Visual comparison suggested that the rate of asthma-related housing complaints was positively correlated with the rate of asthma ED encounters by small area. Correlation analysis supported this finding and indicated a strong positive relationship (r = 0.77). Analysis of emerging hot spots of asthma-related housing complaints identified consecutive, intensifying, and persistent hot spots in communities of north central Salt Lake County. These hot spots may reflect communities with older housing that may benefit from the resources provided by the UAHVP.
Our findings demonstrate the potential of using asthma-related housing complaints as a current, proxy data source for measuring asthma burden and of analyzing emerging hot spots to target or expand the UAHVP. Next steps include investigating factors that explain the spatial pattern of asthma-related housing complaints. If the pattern can be explained by factors addressed in the UAHVP or by participating partners, such as Green and Healthy Homes, a national initiative to create safe and healthy homes for low-income families, the findings would provide additional support for the use of these data and methods to guide program decisions. Further exploratory work could investigate the types, number, and causes of asthma triggers occurring in hot spots, which could be useful for measuring severity and customizing asthma control strategies in neighborhoods.
This project had several limitations. First, we could not confirm that the positive relationship of asthma-related housing complaints with asthma ED encounters existed in recent years because we lacked recent data on ED encounters. Second, housing complaints are reported predominantly by renters, so asthma-related housing issues that may exist for homeowners were not captured. Third, the high rates of asthma ED encounters were likely influenced by the underlying spatial distribution of social determinants that contribute to asthma burden, such as low household income and barriers to health care access.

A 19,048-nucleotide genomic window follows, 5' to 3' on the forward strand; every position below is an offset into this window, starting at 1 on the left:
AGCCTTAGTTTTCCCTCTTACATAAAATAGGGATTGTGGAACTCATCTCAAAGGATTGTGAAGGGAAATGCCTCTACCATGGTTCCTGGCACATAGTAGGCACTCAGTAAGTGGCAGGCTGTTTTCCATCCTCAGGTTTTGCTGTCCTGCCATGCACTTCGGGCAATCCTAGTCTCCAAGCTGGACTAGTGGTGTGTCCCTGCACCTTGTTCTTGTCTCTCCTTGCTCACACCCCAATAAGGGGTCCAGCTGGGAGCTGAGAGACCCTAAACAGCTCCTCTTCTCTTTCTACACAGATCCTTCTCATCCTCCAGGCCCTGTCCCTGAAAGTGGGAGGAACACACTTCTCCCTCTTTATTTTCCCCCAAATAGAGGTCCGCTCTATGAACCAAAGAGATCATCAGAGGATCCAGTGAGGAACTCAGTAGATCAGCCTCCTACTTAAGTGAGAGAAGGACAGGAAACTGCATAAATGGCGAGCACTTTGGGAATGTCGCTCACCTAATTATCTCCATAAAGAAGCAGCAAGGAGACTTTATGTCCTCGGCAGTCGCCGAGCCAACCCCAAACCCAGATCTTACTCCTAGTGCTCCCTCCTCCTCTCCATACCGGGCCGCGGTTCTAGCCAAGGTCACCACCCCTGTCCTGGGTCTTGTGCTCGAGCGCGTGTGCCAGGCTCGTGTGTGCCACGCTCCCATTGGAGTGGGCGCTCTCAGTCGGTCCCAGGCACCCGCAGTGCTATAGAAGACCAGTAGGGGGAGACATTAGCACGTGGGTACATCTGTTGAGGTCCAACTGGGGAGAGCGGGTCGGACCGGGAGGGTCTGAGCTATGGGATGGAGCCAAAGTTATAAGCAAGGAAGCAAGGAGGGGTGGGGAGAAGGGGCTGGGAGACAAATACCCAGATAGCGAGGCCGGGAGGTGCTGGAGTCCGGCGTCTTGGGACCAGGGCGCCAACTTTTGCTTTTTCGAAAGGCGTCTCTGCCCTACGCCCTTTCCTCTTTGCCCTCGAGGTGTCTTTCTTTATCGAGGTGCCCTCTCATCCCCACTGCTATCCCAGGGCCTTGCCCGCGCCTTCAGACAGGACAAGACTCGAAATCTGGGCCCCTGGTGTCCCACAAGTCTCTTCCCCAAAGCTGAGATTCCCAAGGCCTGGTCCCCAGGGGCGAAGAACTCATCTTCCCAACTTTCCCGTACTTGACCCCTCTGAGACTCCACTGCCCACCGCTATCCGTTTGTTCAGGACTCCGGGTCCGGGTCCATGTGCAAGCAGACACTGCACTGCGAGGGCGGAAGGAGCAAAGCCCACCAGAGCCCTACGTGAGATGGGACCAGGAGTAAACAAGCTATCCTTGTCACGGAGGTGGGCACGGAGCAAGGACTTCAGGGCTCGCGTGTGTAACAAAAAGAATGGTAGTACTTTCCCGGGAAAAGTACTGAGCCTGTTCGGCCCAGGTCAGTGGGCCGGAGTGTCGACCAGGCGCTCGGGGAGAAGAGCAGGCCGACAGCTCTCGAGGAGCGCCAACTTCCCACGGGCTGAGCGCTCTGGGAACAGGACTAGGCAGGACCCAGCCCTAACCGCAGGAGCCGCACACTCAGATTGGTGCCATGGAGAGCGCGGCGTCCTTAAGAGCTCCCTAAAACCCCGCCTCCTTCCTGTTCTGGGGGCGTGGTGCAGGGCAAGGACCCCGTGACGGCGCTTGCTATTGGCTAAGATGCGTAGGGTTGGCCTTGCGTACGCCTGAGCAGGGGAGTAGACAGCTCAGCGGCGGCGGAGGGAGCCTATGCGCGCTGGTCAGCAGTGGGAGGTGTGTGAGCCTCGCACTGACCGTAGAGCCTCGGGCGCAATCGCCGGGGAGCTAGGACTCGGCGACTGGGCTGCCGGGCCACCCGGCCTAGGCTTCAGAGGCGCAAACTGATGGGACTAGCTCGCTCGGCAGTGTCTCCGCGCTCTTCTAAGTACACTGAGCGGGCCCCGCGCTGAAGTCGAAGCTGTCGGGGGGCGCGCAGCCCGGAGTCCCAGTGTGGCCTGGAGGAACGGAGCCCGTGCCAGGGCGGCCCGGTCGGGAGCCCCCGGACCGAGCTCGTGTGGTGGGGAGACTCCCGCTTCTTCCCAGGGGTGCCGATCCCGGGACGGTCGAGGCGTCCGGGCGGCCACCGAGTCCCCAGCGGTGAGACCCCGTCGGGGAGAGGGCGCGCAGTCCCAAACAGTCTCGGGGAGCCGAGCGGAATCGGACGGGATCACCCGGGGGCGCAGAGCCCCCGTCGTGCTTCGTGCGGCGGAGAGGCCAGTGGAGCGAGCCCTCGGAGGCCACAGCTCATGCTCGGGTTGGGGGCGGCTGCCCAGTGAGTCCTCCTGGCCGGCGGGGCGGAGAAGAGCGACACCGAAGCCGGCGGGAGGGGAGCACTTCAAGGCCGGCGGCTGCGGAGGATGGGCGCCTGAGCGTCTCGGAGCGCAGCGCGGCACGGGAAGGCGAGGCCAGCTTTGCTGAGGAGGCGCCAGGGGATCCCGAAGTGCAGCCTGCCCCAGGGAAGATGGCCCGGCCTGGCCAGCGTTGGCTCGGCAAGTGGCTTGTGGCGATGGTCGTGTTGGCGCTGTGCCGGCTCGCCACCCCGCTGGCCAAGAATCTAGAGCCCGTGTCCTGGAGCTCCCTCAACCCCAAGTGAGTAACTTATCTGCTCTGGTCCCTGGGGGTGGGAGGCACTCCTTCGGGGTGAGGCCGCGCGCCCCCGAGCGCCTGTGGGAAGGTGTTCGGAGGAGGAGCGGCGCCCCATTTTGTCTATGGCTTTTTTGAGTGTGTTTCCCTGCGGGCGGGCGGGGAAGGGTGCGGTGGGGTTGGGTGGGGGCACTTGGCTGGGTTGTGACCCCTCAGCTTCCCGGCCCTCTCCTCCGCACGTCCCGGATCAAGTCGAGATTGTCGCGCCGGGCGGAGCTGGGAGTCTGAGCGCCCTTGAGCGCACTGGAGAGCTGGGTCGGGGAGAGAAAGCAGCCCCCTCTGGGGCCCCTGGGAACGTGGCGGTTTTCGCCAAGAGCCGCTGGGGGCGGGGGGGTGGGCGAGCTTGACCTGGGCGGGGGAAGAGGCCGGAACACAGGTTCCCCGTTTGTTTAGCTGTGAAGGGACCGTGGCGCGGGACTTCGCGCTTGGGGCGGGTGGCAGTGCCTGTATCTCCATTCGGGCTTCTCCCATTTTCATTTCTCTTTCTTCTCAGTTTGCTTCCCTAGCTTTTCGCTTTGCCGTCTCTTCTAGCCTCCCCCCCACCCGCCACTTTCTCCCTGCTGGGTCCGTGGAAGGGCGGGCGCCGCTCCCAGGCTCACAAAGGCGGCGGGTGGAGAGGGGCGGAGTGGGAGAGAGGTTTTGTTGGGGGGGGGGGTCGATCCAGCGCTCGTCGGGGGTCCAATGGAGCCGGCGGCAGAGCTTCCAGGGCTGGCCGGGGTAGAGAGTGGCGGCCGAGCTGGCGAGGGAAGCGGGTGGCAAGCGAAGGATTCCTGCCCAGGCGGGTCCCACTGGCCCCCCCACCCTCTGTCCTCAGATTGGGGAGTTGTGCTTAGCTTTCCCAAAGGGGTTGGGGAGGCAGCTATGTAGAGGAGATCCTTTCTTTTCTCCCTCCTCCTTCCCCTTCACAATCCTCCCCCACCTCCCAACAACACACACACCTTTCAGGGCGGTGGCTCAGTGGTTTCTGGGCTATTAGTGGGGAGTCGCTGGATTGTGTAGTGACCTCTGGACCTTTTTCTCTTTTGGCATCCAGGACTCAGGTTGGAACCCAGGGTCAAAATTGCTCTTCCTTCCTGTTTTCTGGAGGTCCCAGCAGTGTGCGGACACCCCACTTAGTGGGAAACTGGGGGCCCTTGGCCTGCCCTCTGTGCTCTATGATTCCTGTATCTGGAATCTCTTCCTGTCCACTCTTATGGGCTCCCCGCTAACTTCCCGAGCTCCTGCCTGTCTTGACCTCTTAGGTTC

Maps were created by the SLCoHD Epidemiology Bureau in conjunction with the offices of Salt Lake county assessor, clerk, surveyor, recorder and mayor. The work of Jiyoung Byun and Jenny Robertson was financially supported by Salt Lake County Health Fund tax revenue; the work of Sophie McDonnell was funded by the CDC Comprehensive Asthma Control Through Evidence-Based Strategies and Public Health, Health Care Collaboration grant, CFDA number 93.070, via monies passed through the Utah Department of Health. We thank Holly Uphold, PhD, in the Utah Asthma Program for idea conception and guidance. Sophie McDonnell is now with the Bureau of Health Promotion, Utah Department of Health, Salt Lake City, Utah.
Corresponding Author: Jenny Robertson, MSPH, Epidemiology Bureau, Salt Lake County Health Department, 610 S 200 E, Salt Lake City, UT 84111. Telephone: 385-468-4203. Email: JRobertson@slco.org.
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- Centers for Disease Control and Prevention. Common asthma triggers. https://www.cdc.gov/asthma/triggers.html. Accessed August 6, 2018.
- Utah Department of Health. Small areas. https://ibis.health.utah.gov/pdf/resource/SmallAreas.pdf. Accessed August 6, 2018.
- Public Health Indicator Based Information System (IBIS). 2014 Query results for emergency department encounter query module for Utah small areas-crude rates-ED encounters. https://ibis.health.utah.gov/query/result/ed/EDSareaHospED/CrudeRate.html. Accessed August 6, 2018.
- Environmental Systems Research Institute. Emerging hot spot analysis. http://pro.arcgis.com/en/pro-app/tool-reference/space-time-pattern-mining/emerginghotspots.htm. Accessed January 3, 2019.